It is hard for us to understand what life was like just by reading history books. We can get a better idea by talking to people who were there at the time.

Visit a war veteran's home or some family members who have experienced life during war. Work out the questions you would like answered before you go. Record their stories and create an oral history resource for your school library.

'Prayer for the 21st Century'
Now that you have a better understanding of how war affects people, read 'Prayer for the 21st Century' by John Marsden.

As a class, construct your own 'Prayer for the 21st Century' and share it at your school's Anzac Day ceremony.


Fighting for the flag
Whenever there is a proposal to change the current Australian flag, many older people argue against it because people in their families have 'fought for the flag'. What does this saying mean? What is the purpose of a national flag?

Investigate the three main aspects of the Australian flag and what they represent. Complete the flag worksheet to show what you have learnt.

Symbols of a nation
We can show that we respect our nation by honouring the national symbols and icons that represent who we are and what we value. Whenever we see or hear them we think 'Australia'. What are our national symbols?

Make a large collage that shows what they are. Use this mind map to help organise your ideas.

Each year the marchers wear their special uniforms, and when Grandad remembers all his friends who can no longer march, he thinks of them in their uniforms.

  • Make a list of all the people you can think of who wear a uniform.
  • Why do people wear uniforms?
  • How does a uniform change the way you think about someone?
  • Do you tend to respect someone more if they are wearing a uniform?
  • Would you be more likely to seek help from someone wearing a uniform, or someone wearing everyday clothes? Why?

Marching Rights
As more and more grandfathers and grandmothers die, their grandchildren are taking their place in the Anzac Day march. Some people think this is a good thing because it shows that members of the younger generation respect the sacrifices and hardships that their families made for them. Others think it is not right because the children don't properly understand why they are marching and so they are doing it more 'for show'.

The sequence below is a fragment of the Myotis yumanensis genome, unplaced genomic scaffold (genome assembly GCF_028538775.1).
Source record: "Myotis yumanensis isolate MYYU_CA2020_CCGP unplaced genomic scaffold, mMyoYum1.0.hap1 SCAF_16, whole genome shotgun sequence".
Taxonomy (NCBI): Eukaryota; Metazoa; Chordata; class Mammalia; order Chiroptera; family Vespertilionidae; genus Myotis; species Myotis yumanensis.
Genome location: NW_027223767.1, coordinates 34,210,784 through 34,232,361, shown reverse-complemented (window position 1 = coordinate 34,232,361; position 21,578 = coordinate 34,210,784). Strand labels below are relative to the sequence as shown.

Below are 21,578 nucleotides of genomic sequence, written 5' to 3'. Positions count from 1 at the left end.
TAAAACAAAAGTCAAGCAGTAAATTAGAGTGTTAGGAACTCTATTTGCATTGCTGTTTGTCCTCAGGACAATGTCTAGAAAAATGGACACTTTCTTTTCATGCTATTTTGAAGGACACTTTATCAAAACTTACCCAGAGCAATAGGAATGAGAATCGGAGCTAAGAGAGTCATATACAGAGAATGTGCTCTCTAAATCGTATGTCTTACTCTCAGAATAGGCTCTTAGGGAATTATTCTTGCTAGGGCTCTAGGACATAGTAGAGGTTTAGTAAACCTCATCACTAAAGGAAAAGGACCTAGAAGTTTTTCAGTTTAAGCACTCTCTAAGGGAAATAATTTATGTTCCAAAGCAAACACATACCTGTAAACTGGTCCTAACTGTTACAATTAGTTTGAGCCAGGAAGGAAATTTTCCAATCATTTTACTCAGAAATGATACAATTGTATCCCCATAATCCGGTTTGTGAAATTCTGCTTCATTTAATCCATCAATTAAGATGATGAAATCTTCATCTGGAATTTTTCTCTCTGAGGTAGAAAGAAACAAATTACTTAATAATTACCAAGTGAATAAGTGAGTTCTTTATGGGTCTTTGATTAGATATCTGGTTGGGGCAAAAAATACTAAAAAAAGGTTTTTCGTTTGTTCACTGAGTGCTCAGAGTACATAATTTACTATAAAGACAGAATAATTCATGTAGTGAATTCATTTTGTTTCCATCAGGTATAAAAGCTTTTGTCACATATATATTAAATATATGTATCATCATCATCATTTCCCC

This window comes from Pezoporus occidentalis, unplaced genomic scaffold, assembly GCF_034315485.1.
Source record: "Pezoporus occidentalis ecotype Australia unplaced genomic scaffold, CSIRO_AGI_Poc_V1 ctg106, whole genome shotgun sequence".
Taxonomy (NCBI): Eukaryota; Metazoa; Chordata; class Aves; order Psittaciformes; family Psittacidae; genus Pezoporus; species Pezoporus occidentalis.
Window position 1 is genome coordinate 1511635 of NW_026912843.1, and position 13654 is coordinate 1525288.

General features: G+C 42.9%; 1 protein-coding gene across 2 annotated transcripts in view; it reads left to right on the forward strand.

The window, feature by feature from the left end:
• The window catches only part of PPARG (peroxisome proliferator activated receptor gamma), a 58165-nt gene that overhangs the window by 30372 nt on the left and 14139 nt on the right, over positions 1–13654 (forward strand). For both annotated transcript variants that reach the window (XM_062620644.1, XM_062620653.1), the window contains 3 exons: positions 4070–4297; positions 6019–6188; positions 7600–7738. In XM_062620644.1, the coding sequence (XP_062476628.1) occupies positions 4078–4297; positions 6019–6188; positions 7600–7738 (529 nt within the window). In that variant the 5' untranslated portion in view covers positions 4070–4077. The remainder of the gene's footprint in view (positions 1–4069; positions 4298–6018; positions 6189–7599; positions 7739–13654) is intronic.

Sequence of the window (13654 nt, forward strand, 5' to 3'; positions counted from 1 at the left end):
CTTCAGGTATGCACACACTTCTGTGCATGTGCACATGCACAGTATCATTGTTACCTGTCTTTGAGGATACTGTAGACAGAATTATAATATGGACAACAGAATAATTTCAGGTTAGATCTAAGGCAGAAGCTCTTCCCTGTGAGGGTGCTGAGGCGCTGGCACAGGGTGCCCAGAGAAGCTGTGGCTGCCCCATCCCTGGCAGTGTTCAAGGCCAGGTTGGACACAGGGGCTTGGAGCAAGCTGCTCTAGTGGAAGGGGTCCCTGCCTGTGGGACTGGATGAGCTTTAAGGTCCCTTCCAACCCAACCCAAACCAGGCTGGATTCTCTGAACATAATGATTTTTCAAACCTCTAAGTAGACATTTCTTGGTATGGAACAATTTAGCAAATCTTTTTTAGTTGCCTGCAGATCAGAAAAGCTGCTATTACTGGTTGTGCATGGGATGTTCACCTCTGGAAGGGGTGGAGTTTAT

Discuss this issue with your classmates to see if you can reach an agreement. Use the PCQ Table to organise your thoughts and arguments. In the Pros column, put all the reasons why it is a good idea for the grandchildren to march on behalf of their grandparents. In the Cons column put all those reasons why it is not a good idea.

In the Questions column, list those things you need to investigate or think about further, using sentence starters such as:

  • What if...
  • I wonder...
  • Should...

Try to answer these questions because often they will help you reach a conclusion that is agreeable to everyone.

If the class agrees that children should not be allowed to march, how else might the younger generation show their respect for what previous generations endured?

Responding to text

Anzac Day

This is a story about a family commemorating Anzac Day along with many other families in their community, and throughout Australia and New Zealand. What do you know about Anzac Day? Why is it special?

The poppy is a flower that is always associated with Anzac Day. On the worksheet write something that you know about Anzac Day on each of the petals: what, why, where, when and who.

Make a giant poppy out of red paper petals: one petal for each of these headings. Put all the things the group knows under the correct label on the petal.

An early start